SAFE ROOM DOORS
Safe room doors are designed specifically with life safety in mind for safe room protection against tornadoes and hurricanes.
Stormdefender™ Safe Room Doors
StormDefender ICC 500
StormDefender Technical Details
Safe room design
When it comes to safe room design, protecting life and safety of everyone is the number one priority. Typically, this would involve installing big bulky safe room doors that typically manually swing close or close through motorized methods but still need to be manually latched for full security. While great at protection, the manual steps and bulkiness have resulted in dark, claustrophobic and dungeon-like safe room designs.
StormDefender™ safe room doors have changed all of that. StormDefender™ enables open, airy, innovative safe room design. How? By being invisible until called into service. The innovative sleek construction allows for virtually undetectable embedment into precast concrete, creating minimal protrusion into
Safe Rooms in Schools
StormDefender™ provides a tornado room door with design freedom, especially when it comes to safe rooms in schools. Now open areas and rooms, like cafeterias and classrooms can be utilized as an ICC 500 and FEMA 361 rated safe room, while still having windows and open design. When school safe rooms were first being implemented, the often ended up in the middle of a building, with no windows which created compressed dungeon like designs that were very claustrophobic.
The near invisibility of StormDefender™ allows for innovative open and airy design freedom. Windows, hallways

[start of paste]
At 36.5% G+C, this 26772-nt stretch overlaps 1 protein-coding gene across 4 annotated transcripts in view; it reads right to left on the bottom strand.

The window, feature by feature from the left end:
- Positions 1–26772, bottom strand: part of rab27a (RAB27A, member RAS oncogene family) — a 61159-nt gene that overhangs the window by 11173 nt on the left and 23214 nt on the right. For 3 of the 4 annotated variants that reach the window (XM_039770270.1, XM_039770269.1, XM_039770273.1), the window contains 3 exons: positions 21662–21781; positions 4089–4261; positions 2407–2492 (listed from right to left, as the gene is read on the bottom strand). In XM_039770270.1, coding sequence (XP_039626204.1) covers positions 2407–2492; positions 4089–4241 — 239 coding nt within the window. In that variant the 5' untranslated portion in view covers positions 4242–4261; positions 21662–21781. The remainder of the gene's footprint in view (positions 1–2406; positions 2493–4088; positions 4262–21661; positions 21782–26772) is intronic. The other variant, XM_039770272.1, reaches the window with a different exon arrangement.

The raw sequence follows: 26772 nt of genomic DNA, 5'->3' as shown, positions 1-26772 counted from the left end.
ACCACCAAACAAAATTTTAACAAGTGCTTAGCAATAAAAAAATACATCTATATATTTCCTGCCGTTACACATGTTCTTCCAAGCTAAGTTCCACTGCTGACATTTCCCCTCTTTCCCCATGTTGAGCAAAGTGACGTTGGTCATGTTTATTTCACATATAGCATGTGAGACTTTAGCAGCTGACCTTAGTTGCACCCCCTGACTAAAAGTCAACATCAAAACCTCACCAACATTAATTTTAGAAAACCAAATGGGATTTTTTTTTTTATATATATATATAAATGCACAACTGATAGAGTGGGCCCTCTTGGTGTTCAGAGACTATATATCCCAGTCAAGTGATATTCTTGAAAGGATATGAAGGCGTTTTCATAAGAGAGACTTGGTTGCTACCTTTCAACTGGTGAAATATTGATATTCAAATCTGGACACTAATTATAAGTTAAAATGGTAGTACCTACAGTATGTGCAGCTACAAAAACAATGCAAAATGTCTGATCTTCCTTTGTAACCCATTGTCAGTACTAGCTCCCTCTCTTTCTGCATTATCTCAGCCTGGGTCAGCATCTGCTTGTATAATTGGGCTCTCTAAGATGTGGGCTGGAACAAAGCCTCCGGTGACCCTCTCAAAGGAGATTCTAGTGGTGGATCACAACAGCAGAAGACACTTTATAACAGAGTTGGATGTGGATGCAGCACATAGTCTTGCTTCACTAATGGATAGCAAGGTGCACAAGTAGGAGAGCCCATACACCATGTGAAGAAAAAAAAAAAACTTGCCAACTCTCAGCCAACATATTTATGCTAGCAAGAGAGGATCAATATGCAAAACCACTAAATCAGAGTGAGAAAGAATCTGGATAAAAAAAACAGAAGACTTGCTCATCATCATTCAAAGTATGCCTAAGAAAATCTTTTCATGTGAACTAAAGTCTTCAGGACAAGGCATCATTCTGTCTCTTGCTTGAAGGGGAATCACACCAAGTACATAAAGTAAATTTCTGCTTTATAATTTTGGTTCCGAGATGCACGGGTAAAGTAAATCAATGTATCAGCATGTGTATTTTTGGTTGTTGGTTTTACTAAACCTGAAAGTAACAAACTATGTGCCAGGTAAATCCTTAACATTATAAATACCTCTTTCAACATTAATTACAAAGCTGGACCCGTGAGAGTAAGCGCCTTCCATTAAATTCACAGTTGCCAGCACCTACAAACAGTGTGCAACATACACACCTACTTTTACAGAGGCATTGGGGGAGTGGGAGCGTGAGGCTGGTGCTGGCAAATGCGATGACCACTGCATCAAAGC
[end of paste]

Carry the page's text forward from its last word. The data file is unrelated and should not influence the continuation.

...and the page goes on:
StormDefender™ - Built for protection
With StormDefender™ safe room doors, the open design does not sacrifice safety. StormDefender utilizes our award-winning AlarmGard system with
In fact, The StormDefender Door is tested to withstand high-speed projectiles leaving nothing but a dent less than 3”. Along with the impact test, the StormDefender held effortlessly when exposed to wind pressure of 300
StormDefender™ Invisible protection with design freedom
Not only do StormDefender™ safe room doors create tremendous new design opportunities for safe room design, but allow installing safety and hurricane proof garage doors that are aesthetically pleasing too. Even though our 12 gauge steel slat door curtain is powder coated in a standard gray, there are more than 180 SpectraShield standard powder coat colors available as well as customized color options, so your tornado and hurricane doors can complement any décor including stainless steel if needed.
For areas that encounter harsh wear and tear, our textured AtmoShield powder coat is also available. Available in both fire-rated and non-fire-rated models, StormDefender™ can be installed in virtually any type of room. This allows utilizing rooms that function well when there is not an emergency. The previous dungeon like designs limited the other uses of the room outside of safe rooms.
ICC 500 and FEMA 361 Compliant design
ICC 500 identifies where safe rooms are mandatory and how they must be constructed. States that have adopted 2015 edition (or newer) edition of the International Building Code must build safe rooms (designed in accordance with ICC 500) in certain building types located in the 250mph zone reference above. The building types are:
- 911 call stations
- Emergency operations centers
- Fire, rescue, and ambulance stations
- Police stations
- K-12 school buildings with a capacity of 50 or more occupants, with certain exceptions
While safe rooms aren’t mandatory in hurricane-prone areas, ICC 500 still provides a good guide on how to properly construct safe rooms to save lives. Keeping occupants safe is the obvious goal, but ICC 500 Critical support systems must be functional for the minimum period of the safe room occupancy, which is 2 hours for a tornado and 24 hours for a hurricane —that’s because hurricanes last much longer than tornadoes.
Federal funding is available
Originally, the Federal Emergency Management Agency (FEMA) created publication 361 (FEMA P-361) to provide guidance on how to best construct safe rooms. ICC 500 took much of that guidance and codified it, but FEMA P-361 is still important. Why? Because FEMA provides funding for safe rooms as a part of their pre-disaster mitigation and disaster relief program. Any project putting in for grant money needs to comply with not only ICC